4. Select ONE quality (like humility or gratitude, or patience) that you would like to cultivate this week, and look for opportunities to practice.
  5. Ask yourself, “If I were JUST FIVE PERCENT more wise, what might I begin to realize?

These are all powerful and practical examples of the use of taking a LITTLE STEP in a direction you would like to go. It is amazing how one step leads to another; very quickly you develop a POSITIVE MOMENTUM that is far greater than the sum of the little steps you have taken.

Then success begins to become a HABIT. Your subconscious mind begins to “get the idea” that success is normal and natural for you.

Make sure you allow yourself to ENJOY THE JOURNEY! That way, your subconscious mind will realize that you like how you feel as you proceed on your success journey — and that is powerful reinforcement indeed.

Soon SUCCESS will become part of your self-concept, especially if you apply disciplines such as the five I listed above for at least 30 CONSECUTIVE DAYS.
May these ideas help you along your Path.

Blessings,
Dr. David Kamnitzer

[ Ed Note:  David Kamnitzer, D.C. is an expert at helping people achieve high levels of health and well-being -- far beyond what is available simply through drugs and surgery alone.  He combines his 20-year clinical experience and extensive knowledge in structural, nutritional, and energetic balancing to offer individuals cutting-edge approaches to healing.  To learn more, click here.]

Anti-Aging: Hype or Alien Technology? (Neither…)

Remember the movie “Cocoon”? Where a few senior citizens discover an ‘alien’ swimming pool that makes them feel younger, stronger and happier?

Well, what I’m about to share with you is sort of like that. Just without the alien technology.

You see, Dr. James LaValle (known as the “Doctor’s Doctor” because he lectures to over 200 doctors per month on new breakthroughs in the field of anti-aging) has identified a “key factor” that is present in 80% of disease that at best makes people feel old and at worst leads them to an early grave.

The following report tells you exactly what this means to you. And how addressing just this one “key factor” could mean a disease free, healthy and happy life well into your golden years.


salmon Healthy Recipes:

Pan-Roasted Wild Salmon with Kalamata Olives & Basil

By Kelley Herring

Want to prevent macular degeneration? Make sure you’re getting enough vitamin B12, vitamin B6 and folate. A study funded by the National Eye Institute involved over 5,200 women over the age of 40. 1 After 7 years, the women who took a daily supplement of the three B vitamins enjoyed a 41% reduced risk of macular degeneration, compared to the women in the placebo group. In each serving of this fish dish, you’ll enjoy nearly 90% of the daily requirement for vitamin B12 plus 69% of the daily requirement for vitamin B6. Serve with a side of roasted asparagus — a rich source of folate — to get the sight-saving trio of nutrients and round out the meal.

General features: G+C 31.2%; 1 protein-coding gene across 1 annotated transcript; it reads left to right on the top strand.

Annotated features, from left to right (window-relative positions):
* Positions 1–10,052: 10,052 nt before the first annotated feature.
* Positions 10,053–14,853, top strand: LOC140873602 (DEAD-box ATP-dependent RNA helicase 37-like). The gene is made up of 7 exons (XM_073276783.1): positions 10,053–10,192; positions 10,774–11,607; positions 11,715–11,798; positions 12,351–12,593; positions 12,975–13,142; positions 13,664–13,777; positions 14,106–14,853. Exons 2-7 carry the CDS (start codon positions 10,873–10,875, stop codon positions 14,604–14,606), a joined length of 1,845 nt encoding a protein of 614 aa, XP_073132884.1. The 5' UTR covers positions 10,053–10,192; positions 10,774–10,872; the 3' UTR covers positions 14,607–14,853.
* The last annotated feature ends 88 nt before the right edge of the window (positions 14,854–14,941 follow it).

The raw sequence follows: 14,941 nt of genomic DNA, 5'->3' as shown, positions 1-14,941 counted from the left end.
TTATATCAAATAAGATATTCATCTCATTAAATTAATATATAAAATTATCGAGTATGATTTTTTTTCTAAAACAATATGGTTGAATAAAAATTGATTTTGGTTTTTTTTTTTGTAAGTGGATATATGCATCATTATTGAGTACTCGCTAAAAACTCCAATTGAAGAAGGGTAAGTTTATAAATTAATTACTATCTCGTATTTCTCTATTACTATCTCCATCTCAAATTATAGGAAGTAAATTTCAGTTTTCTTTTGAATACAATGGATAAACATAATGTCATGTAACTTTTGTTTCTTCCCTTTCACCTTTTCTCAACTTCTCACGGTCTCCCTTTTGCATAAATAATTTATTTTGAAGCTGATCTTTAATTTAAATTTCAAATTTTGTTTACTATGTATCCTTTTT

Time To Table: 15 minutes
Serves: 4

The Benefits
Excellent Source of: Potassium, Protein, Selenium, Vitamin B6, Vitamin B12, Thiamin, Niacin, Riboflavin, ALA Omega-3, EPA/DHA Omega-3
Good Source of: Iron, Magnesium, Folate
Preferences: Low Carbohydrate, Gluten Free

Ingredients
1/4 tsp Celtic sea salt
16 small organic kalamata olives
2 Tbsp fresh organic basil leaves, thinly sliced
1 Tbsp organic, grass-fed butter (salted)
1/2 tsp freshly ground black pepper
24 ounces wild Alaskan salmon

Preparation
Preheat oven to 400°F. Add butter to a medium oven-proof sauté pan and heat over medium high heat. Rinse salmon, pat dry and sprinkle with salt and pepper to taste. When butter has melted and pan is hot, add the salmon fillets — skin side up — to the pan. Cook 2-3 minutes. Do not turn. Add the olives to the pan around the fish and stir gently, cooking 2 more minutes. Flip the fish. Place the pan in the oven to complete cooking to desired doneness (2 minutes for medium-rare; 4 minutes for medium-well). Remove from oven, top with fresh basil and serve.

Nutrition Information
278 calories, 15 g total fat, 4 g saturated fat, 0 g trans fat, 5 g monounsaturated fat, 5 g polyunsaturated fat, 100 mg cholesterol, 344 mg sodium, 1 g carbohydrate, 0 g fiber, 0 g sugars, 34 g protein

Reference

  1. Christen WG, et al. Arch Intern Med. 2009 Feb 23;169(4):335-41.

[ Ed. Note: Kelley Herring is the founder of Healing Gourmet -- the world's leading website on the power of foods to promote health and protect against disease. Her latest work is a revolutionary health transformation program called, Your Plate, Your Fate. In this 7-part program you'll learn how to protect your health and optimize your weight by maximizing the nutrients in your food. Learn more here.]